“Education and upbringing: that is what we need to offer to young people! Ultimately, that is what will lift up the entire village.” With these words, the plans for the Saint Louis Boys School and Saint Anna Girls School were born. “And, yes,” Hellemons continued to dream, “of course, we will give the architecture of that building and its schoolyard that typical Roman allure.”

Hellemons knew perfectly well that his plans for Catholic education in Oudenbosch were not new. About ten years before he took office as priest, the Jesuits had established a Latin college here. An extraordinary detail: this Jesuit house also contained a planetarium. “It’s high time for that fertile ground for education to be expanded to include the ordinary boy and man.”

Great plans do not arise from nothing. Hellemons really wanted to take time for reflection and prayer. Sometimes he did that inside, in the old St. Agatha church – after all, his ‘own’ basilica was still being built – or in the rectory. But his thoughts were given plenty of space outdoors as well in, for example, the parish garden (now Jan Gielenplein) or monastery garden of the Brothers of Saint Louis (now the Arboretum). “But I also like to sit on bench with a view over the harbour. This is a place where I can see, smell, yes, even taste the entrepreneurial spirit of Oudenbosch. See there? See those ancient facades, the turfvaart harbour, trade, fishery, sugar beet cultivation and beer brewery? The inspiration for new plans is in the air here!”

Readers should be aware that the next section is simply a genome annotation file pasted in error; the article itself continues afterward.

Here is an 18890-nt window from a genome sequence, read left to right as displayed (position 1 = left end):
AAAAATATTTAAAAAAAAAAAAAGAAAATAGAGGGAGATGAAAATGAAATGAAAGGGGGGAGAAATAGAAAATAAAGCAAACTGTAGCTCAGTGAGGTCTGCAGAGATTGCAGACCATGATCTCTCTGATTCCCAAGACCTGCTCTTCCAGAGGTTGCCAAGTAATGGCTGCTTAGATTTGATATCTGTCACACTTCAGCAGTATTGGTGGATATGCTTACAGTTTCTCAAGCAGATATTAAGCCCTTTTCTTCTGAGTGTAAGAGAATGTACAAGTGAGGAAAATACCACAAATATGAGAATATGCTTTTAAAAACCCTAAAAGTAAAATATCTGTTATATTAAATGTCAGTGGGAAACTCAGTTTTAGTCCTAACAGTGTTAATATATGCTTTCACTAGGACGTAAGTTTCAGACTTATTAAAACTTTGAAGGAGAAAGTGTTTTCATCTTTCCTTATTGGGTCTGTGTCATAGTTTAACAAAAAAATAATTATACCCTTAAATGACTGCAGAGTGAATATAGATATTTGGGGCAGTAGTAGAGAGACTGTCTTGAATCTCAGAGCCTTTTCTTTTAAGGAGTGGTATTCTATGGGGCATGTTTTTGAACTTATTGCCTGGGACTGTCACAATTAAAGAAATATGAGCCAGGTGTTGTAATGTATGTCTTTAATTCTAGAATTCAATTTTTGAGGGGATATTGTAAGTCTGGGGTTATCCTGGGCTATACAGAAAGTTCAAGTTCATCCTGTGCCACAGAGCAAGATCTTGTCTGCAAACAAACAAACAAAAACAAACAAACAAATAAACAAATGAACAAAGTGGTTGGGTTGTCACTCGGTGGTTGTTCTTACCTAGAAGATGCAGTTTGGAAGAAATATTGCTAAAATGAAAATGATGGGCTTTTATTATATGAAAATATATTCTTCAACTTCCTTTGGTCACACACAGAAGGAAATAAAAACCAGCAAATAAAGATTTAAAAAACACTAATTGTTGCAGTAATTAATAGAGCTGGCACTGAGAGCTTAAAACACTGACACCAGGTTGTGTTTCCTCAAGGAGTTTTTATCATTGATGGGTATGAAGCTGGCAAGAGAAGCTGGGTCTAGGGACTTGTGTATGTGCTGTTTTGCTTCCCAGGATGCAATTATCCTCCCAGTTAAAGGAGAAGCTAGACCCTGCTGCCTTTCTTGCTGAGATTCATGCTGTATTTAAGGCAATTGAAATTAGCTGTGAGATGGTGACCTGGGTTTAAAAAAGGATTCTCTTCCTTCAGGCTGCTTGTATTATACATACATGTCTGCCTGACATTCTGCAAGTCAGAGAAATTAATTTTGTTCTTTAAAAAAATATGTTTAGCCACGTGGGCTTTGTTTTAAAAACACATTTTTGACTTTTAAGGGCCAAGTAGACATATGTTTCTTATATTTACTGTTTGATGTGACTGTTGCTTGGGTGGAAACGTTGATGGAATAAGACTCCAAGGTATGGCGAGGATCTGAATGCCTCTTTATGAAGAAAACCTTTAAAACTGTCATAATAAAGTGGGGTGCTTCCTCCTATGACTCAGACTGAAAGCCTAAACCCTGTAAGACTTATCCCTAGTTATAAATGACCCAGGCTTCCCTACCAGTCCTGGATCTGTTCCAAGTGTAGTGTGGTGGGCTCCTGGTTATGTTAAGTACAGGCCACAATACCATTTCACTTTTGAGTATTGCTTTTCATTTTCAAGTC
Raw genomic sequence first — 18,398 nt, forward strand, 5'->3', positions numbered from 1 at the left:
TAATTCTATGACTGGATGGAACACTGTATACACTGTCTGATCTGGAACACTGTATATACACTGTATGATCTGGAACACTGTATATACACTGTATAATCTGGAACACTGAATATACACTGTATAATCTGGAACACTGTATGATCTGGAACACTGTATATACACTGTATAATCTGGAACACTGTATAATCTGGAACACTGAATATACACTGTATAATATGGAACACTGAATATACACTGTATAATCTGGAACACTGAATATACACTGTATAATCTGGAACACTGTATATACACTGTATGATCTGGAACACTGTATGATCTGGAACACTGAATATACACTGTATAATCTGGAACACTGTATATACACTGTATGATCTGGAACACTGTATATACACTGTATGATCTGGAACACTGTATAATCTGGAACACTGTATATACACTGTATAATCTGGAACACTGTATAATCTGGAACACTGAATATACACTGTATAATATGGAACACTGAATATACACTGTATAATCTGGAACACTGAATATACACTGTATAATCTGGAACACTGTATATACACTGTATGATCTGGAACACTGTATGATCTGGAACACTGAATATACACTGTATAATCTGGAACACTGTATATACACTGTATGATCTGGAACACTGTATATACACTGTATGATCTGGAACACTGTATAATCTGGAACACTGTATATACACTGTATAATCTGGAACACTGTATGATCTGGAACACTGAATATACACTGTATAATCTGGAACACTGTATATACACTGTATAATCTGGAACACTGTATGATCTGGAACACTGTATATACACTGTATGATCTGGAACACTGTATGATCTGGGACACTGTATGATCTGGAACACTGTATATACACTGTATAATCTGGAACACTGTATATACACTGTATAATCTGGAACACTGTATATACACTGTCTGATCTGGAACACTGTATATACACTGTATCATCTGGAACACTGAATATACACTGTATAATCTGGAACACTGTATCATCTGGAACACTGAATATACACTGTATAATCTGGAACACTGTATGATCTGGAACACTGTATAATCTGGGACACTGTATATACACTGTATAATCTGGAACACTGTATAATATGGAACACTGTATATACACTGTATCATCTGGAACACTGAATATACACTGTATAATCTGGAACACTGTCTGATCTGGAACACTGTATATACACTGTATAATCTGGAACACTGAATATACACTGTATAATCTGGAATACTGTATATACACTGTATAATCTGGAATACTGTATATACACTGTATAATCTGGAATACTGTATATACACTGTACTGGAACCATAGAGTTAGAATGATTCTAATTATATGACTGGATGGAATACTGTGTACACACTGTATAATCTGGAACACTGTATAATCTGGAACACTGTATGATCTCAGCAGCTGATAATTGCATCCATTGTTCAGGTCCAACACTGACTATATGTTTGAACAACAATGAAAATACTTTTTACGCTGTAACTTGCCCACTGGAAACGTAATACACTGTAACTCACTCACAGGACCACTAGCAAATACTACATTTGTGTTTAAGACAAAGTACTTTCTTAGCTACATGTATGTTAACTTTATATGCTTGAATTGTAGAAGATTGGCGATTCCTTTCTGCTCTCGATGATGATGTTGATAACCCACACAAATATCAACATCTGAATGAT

Let us move forward in time with Hellemons. The plans for his basilica continue to progress: the start of the construction is almost in sight. As the priest, naturally he is present at the festive opening of the new train station. The second station in the Netherlands, opened due to the strategic location of Oudenbosch between Antwerp and Rotterdam. “Now the railways lead to Oudenbosch as well!”

The arrival of the station was very good news. “Now children from throughout the entire country come to Oudenbosch for the excellent education at Saint Louis.” The institute grew rapidly, and Oudenbosch was soon populated by the children who were given lessons there. “The local economy benefitted at well,” observed Hellemons with satisfaction. By this time there is a girls’ school as well, founded, at the insistence of Hellemons, by the nuns of Sint Anna convent. Since a station had been built, Hellemons also seized the opportunity to establish Oudenbosch as a Dutch gathering place for the Papal Zouaves before they went to war to defend his beloved Papal States (later, Vatican City). These are the soldiers who fought for the pope, the heroes of Catholic life.

Hellemons was able to enjoy his life’s work – the Basilica of the H.H. Agatha and Barbara – for only four years before he died. Oudenbosch now has two cemeteries for clergy: one for priests and one for nuns. But Hellemons is not buried there. He now rests in the old cemetery in the shadow of his basilica. Exactly as he would have wished. If you would like to explore Hellemons’ Oudenbosch from close by, wander through the village and learn about its history through nine unique marvels and six captivating gems.

End point:

Markt 57
4731HN Oudenbosch
Navigate to endpoint
  • 04
  • 17
  • 16
  • 3
  • 04
  • 18
  • 5
  • 29
  • 18

Route features